A class action lawsuit launched by the Owner-Operator Independent Drivers Association (OOIDA) last week against the New York State Department of Taxation and Finance seeks to head-off what some in the industry are calling “fee proliferation” – efforts by state and local governments to craft extra fees and/or taxes often targeted at truckers to generate additional revenues.

OOIDA said its lawsuit is in response to a $15 fee for a certificate of registration and a $4 decal charge on all trucks using New York State highways, with penalties for non-payment on a timely basis resulting in fines, interest, penalties, and seizure of property.

Jim Johnston, OOIDA’s president and CEO, said in a statement that those fees are being imposed not only on New York-based trucks, but also on trucks based outside of New York. That’s why OOIDA’s lawsuit claims the fees are “unconstitutional and discriminatory” against out-of-state truckers.

“A lot of states imposed fees like this back in the 1980s and 1990s, which were stopped after lawsuits by us and ATA [the American Trucking Associations],” OOIDA spokesperson Norita Taylor told Fleet Owner.

“Now they are coming up again as ways to raise revenue,” she added. “And you have to stop them now before other states try and impose them, because while $15 may not seem like a lot, when you multiply that by potentially 48 states and include potentially other miscellaneous fees, it can really add up on the bottom line.”

A similar impact got dealt to the bottom line of local Nevada truckers last month after Nevada’s Clark County passed a two-year fuel tax increase due to take effect Jan. 1 next year – an effort that should result in a 3-cent per gallon tax hike that’s expected to raise $700 million for transportation projects across Southern Nevada.

Paul Enos, executive director of the Nevada Trucking Association, told Fleet Owner that the problem with such “localized” fuel taxes is that they don’t count towards International Fuel Tax Agreement or “IFTA” calculations – and that leaves carriers both large and small open to “double taxation,” he explained.

He pointed to Nevada’s Washoe County, which implemented a similar  “indexed to inflation” fuel tax hike four years ago, to illustrate the effects. That county’s fuel tax hike started at 3 cents per gallon but gradually increased by about 3 cents per gallon every year since – none of it counting towards IFTA calculations.

As an example of how that affects a carrier’s bottom line, Enos said that Washoe County-based carriers pay a local fuel tax of 13.5 cents per gallon, meaning they are shelling out about 40.5 cents per gallon in total state and local fuel taxes, without that extra 13.5 cents counting towards their IFTA payments.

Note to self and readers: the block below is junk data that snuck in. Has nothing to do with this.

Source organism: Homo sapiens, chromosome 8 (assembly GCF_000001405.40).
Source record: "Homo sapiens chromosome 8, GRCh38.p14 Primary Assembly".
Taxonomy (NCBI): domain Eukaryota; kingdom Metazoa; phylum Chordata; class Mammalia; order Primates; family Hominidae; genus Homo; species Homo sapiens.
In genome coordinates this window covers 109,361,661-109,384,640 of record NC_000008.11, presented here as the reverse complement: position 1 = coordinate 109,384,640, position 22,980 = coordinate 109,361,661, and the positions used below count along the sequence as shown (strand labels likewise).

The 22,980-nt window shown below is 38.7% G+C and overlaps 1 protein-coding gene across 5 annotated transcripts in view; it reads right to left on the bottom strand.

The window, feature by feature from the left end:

Thus a Washoe County-based carrier actually pays 40.5 cents per gallon in fuel taxes, but if they operate in nearby California, they only get assessed the difference between the California statefuel tax rate of 44.5 cents per gallon and the Nevada state rate of 27 cents per gallon – effectively “double taxation” on the California miles, for instead of just making up only 4 cents per gallon in fuel tax differences between Nevada and California, Washoe County truckers must make up 17.5 cents per gallon.

“On top of all that, the Washoe County fuel tax plan can’t be changed until 2019 until the bonds it’s indexed against come due,” Enos said. “That’s why we got involved in the Clark County fuel tax effort: we wanted to ensure more Nevada trucking companies don’t become competitively disadvantaged due to higher fuel taxes.”

In OOIDA’s case against New York, however, the opposite effect is being fought as out-of-state trucks are facing higher-per-mile taxes and fees versus in-state firms; constituting an undue burden on interstate commerce in violation of the Commerce Clause of the United States Constitution, Article I, Section 8, Clause 3, OOIDA’s Johnston said.

“[Past] cases succeeded in stopping the proliferation of unconstitutional, discriminatory and burdensome taxes in those states,” he added. “Our goal here is to once again put a stop to this type of discriminatory taxation before it spreads to other states.”